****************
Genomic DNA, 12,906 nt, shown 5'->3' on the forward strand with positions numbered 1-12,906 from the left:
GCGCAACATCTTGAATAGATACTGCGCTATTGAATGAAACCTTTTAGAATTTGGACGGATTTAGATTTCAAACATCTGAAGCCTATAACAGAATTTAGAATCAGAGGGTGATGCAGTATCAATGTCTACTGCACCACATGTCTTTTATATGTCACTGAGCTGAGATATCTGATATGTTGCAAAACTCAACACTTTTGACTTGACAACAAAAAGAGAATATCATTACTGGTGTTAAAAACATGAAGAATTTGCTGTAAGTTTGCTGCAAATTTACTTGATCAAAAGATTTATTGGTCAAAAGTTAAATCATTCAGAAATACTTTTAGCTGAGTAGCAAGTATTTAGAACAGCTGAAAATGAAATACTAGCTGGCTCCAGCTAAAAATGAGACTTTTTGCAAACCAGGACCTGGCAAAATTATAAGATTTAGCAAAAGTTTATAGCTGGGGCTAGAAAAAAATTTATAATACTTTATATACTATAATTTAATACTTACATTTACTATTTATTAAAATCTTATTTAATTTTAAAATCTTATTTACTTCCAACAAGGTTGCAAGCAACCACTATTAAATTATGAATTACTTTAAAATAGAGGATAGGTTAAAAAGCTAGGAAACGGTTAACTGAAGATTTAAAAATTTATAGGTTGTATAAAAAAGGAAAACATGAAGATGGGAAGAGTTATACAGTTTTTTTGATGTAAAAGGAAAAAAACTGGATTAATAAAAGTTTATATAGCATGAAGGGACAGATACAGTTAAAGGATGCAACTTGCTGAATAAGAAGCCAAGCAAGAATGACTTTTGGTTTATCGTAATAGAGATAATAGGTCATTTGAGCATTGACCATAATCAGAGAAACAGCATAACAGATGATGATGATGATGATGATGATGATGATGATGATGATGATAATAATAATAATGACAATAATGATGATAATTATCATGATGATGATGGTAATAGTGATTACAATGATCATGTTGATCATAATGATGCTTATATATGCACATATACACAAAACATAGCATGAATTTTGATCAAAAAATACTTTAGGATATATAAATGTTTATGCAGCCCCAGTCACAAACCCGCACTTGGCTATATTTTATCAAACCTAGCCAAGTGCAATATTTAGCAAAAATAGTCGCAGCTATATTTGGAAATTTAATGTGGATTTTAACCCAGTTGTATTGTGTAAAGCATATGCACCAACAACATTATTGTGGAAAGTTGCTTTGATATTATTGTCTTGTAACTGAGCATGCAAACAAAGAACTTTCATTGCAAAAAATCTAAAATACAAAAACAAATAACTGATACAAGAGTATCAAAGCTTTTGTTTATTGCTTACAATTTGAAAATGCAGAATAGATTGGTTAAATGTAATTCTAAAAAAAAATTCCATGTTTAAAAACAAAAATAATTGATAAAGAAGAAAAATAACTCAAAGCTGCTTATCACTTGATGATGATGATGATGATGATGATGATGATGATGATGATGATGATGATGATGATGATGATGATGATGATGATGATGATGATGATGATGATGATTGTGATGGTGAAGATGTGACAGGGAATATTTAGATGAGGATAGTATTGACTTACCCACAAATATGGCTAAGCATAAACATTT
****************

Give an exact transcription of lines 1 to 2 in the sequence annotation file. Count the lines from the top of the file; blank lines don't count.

Genomic DNA, 12,906 nt, shown 5'->3' on the forward strand with positions numbered 1-12,906 from the left:
GCGCAACATCTTGAATAGATACTGCGCTATTGAATGAAACCTTTTAGAATTTGGACGGATTTAGATTTCAAACATCTGAAGCCTATAACAGAATTTAGAATCAGAGGGTGATGCAGTATCAATGTCTACTGCACCACATGTCTTTTATATGTCACTGAGCTGAGATATCTGATATGTTGCAAAACTCAACACTTTTGACTTGACAACAAAAAGAGAATATCATTACTGGTGTTAAAAACATGAAGAATTTGCTGTAAGTTTGCTGCAAATTTACTTGATCAAAAGATTTATTGGTCAAAAGTTAAATCATTCAGAAATACTTTTAGCTGAGTAGCAAGTATTTAGAACAGCTGAAAATGAAATACTAGCTGGCTCCAGCTAAAAATGAGACTTTTTGCAAACCAGGACCTGGCAAAATTATAAGATTTAGCAAAAGTTTATAGCTGGGGCTAGAAAAAAATTTATAATACTTTATATACTATAATTTAATACTTACATTTACTATTTATTAAAATCTTATTTAATTTTAAAATCTTATTTACTTCCAACAAGGTTGCAAGCAACCACTATTAAATTATGAATTACTTTAAAATAGAGGATAGGTTAAAAAGCTAGGAAACGGTTAACTGAAGATTTAAAAATTTATAGGTTGTATAAAAAAGGAAAACATGAAGATGGGAAGAGTTATACAGTTTTTTTGATGTAAAAGGAAAAAAACTGGATTAATAAAAGTTTATATAGCATGAAGGGACAGATACAGTTAAAGGATGCAACTTGCTGAATAAGAAGCCAAGCAAGAATGACTTTTGGTTTATCGTAATAGAGATAATAGGTCATTTGAGCATTGACCATAATCAGAGAAACAGCATAACAGATGATGATGATGATGATGATGATGATGATGATGATGATGATAATAATAATAATGACAATAATGATGATAATTATCATGATGATGATGGTAATAGTGATTACAATGATCATGTTGATCATAATGATGCTTATATATGCACATATACACAAAACATAGCATGAATTTTGATCAAAAAATACTTTAGGATATATAAATGTTTATGCAGCCCCAGTCACAAACCCGCACTTGGCTATATTTTATCAAACCTAGCCAAGTGCAATATTTAGCAAAAATAGTCGCAGCTATATTTGGAAATTTAATGTGGATTTTAACCCAGTTGTATTGTGTAAAGCATATGCACCAACAACATTATTGTGGAAAGTTGCTTTGATATTATTGTCTTGTAACTGAGCATGCAAACAAAGAACTTTCATTGCAAAAAATCTAAAATACAAAAACAAATAACTGATACAAGAGTATCAAAGCTTTTGTTTATTGCTTACAATTTGAAAATGCAGAATAGATTGGTTAAATGTAATTCTAAAAAAAAATTCCATGTTTAAAAACAAAAATAATTGATAAAGAAGAAAAATAACTCAAAGCTGCTTATCACTTGATGATGATGATGATGATGATGATGATGATGATGATGATGATGATGATGATGATGATGATGATGATGATGATGATGATGATGATGATGATGATTGTGATGGTGAAGATGTGACAGGGAATATTTAGATGAGGATAGTATTGACTTACCCACAAATATGGCTAAGCATAAACATTT